– John
    Mar 28, 2014 at 21:39
  • 1
    I've been using it (the search engine scraper and the suggest one) in more than one project. It works quite perfectly. Once in a year or so it stops working due to changes of Google and is usually updated within a few days.
    – John
    Feb 17, 2015 at 0:29
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    @Joozty: google.com/intl/en/policies/terms "Don’t misuse our Services. For example, don’t interfere with our Services or try to access them using a method other than the interface and the instructions that we provide." " We may suspend or stop providing our Services to you if you do not comply with our terms or policies or if we are investigating suspected misconduct." I'm not sure if there are different TOS involved in addition. According to the TOS they reserve the right to stop service to you if you break the rules. That's also the only consequence I know about.
    – John
    Oct 16, 2017 at 22:55
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    @AndréYuhai It will depend on so many factors by now. Scraping Google was easier when I first made the answer. By now I'd have to make the 4th revision I guess. If your keywords are great you can scrape a bit higher than that, if Google detects a similarity it's less. The same for staying inside the keyword (pages), that was simple before and today it's the opposite: try not scrape much beyond 1-2 pages. Getting a captcha now and then was a high-alert a few years ago, today it's not avoidable. In the end you'll need to find it out by slowly experimenting.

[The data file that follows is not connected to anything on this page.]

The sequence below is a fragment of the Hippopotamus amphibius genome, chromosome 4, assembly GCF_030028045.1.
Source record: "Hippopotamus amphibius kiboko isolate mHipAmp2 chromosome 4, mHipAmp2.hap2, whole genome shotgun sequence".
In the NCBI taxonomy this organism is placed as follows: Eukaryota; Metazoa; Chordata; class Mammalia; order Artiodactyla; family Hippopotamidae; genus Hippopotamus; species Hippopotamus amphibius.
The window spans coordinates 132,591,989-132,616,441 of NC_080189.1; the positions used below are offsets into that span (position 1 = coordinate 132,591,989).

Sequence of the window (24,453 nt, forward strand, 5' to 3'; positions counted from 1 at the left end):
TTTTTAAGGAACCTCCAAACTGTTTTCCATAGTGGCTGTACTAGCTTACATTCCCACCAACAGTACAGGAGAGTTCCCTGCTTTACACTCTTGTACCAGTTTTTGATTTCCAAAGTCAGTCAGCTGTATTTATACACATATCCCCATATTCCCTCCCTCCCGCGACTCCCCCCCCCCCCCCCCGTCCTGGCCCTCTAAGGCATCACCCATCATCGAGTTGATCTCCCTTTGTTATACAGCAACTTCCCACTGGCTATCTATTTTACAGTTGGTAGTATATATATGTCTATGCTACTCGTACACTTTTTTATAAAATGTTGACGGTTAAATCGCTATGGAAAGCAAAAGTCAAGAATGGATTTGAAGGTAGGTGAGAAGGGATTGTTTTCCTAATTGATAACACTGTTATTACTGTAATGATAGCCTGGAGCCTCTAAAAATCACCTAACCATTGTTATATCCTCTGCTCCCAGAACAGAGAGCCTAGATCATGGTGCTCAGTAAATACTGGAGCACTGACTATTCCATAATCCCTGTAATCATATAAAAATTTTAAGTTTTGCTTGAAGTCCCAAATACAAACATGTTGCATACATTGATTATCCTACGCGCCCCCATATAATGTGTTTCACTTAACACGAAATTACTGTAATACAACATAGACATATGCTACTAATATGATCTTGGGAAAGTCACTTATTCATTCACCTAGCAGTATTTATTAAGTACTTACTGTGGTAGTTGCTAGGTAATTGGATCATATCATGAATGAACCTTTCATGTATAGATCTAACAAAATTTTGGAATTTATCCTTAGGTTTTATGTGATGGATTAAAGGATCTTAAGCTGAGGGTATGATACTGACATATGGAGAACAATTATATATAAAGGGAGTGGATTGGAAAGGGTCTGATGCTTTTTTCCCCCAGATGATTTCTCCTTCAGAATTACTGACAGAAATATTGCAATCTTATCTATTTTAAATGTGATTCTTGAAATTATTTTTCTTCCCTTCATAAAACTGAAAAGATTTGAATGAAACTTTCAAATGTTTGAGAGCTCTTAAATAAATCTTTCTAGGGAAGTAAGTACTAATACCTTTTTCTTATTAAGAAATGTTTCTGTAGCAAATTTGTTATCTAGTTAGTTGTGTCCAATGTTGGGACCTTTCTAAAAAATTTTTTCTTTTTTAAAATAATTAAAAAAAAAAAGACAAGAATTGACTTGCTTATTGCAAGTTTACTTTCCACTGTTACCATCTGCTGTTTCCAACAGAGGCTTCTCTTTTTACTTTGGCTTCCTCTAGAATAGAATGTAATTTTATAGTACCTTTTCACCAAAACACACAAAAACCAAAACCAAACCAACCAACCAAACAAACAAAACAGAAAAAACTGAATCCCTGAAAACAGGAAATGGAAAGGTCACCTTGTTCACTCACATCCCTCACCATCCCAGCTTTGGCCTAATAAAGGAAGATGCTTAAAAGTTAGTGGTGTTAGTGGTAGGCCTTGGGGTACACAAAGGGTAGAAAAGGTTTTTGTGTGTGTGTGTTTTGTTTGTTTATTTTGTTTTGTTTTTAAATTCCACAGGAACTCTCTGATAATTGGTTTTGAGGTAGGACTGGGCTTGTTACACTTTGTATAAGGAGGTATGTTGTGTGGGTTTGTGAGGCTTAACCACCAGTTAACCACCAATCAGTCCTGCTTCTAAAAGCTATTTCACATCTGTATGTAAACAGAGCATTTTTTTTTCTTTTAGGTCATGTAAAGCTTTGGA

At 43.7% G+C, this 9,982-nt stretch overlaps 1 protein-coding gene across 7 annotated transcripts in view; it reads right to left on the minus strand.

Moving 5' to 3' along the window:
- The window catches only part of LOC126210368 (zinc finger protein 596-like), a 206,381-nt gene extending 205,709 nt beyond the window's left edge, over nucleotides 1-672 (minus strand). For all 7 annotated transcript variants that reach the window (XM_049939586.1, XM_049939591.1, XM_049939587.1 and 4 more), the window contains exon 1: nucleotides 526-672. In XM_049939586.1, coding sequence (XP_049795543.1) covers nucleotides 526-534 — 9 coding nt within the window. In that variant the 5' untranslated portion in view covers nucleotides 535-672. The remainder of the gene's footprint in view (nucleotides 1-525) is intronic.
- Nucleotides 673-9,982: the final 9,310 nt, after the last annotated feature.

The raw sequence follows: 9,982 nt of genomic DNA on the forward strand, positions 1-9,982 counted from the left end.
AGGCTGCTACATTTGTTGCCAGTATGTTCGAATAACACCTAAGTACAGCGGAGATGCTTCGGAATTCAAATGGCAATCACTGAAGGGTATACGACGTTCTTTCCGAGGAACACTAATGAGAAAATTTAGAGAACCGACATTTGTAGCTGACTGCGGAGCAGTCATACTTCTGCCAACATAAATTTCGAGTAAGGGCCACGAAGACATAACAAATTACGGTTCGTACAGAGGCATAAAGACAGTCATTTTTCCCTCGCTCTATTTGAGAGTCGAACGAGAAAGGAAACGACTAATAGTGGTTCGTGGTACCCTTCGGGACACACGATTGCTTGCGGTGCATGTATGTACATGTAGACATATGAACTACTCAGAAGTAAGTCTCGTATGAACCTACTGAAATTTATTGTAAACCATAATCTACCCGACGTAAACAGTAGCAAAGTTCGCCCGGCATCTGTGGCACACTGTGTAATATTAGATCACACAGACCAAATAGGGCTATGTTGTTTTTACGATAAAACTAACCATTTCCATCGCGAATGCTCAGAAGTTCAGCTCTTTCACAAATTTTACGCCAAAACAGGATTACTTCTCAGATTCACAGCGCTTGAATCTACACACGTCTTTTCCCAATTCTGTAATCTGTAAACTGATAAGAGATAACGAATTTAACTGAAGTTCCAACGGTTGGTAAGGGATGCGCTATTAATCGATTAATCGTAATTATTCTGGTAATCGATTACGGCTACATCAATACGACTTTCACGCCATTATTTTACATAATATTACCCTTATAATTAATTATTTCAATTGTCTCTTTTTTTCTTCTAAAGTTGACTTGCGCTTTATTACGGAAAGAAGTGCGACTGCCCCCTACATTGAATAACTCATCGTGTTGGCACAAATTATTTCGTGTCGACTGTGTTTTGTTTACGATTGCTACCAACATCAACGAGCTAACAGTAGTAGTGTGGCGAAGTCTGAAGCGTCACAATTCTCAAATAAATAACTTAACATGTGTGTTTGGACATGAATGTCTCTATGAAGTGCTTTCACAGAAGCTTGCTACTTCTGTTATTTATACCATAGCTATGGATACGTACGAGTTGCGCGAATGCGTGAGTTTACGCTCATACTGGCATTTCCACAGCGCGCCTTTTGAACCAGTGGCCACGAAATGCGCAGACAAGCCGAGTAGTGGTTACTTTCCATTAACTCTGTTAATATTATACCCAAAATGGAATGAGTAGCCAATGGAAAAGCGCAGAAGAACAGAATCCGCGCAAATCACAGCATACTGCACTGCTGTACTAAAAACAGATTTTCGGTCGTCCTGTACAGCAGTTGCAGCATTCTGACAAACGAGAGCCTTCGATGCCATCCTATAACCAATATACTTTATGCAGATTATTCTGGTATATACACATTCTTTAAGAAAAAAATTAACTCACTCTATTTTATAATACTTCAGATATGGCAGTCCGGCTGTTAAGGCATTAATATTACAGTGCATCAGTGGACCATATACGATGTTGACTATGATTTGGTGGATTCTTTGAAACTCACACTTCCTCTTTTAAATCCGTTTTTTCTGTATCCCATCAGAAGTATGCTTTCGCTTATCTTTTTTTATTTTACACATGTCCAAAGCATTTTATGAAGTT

– John
    Feb 27, 2021 at 19:55

Google will eventually block your IP when you exceed a certain amount of requests.

  • 8
    The last time I looked at it I was using an API to search via Google. If I recall correctly that limit was at 2.500 requests/day.
    – Severin
    Mar 26, 2014 at 12:14
  • Legally not possible but you can try this small tool in envato codecanyon.net/item/google-search-scraper/… Jun 11, 2018 at 11:34
  • Use serphouse.com for Google and Bing search API, It also offers free trial with 400 requests and also custom plans on demand
    – Mehul V.
    Nov 6, 2019 at 6:10
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    You could always use a third party solution like SerpApi to do this for you. It's a paid API with a free trial. They handle proxies, solve captchas, and parse all the rich structured data for you. Jun 16, 2021 at 19:08

Google thrives on scraping websites of the world...so if it was "so illegal" then even Google won't survive ..of course other answers mention ways of mitigating IP blocks by Google. One more way to explore avoiding captcha could be scraping at random times (dint try) ..Moreover, I have a feeling, that if we provide novelty or some significant processing of data then it sounds fine at least to me...if we are simply copying a website.. or hampering its business/brand in some way...then it is bad and should be avoided..on top of it all...if you are a startup then no one will fight you as there is no benefit.. but if your entire premise is on scraping even when you are funded then you should think of more sophisticated ways...alternative APIs..eventually..Also Google keeps releasing (or depricating) fields for its API so what you want to scrap now may be in roadmap of new Google API releases..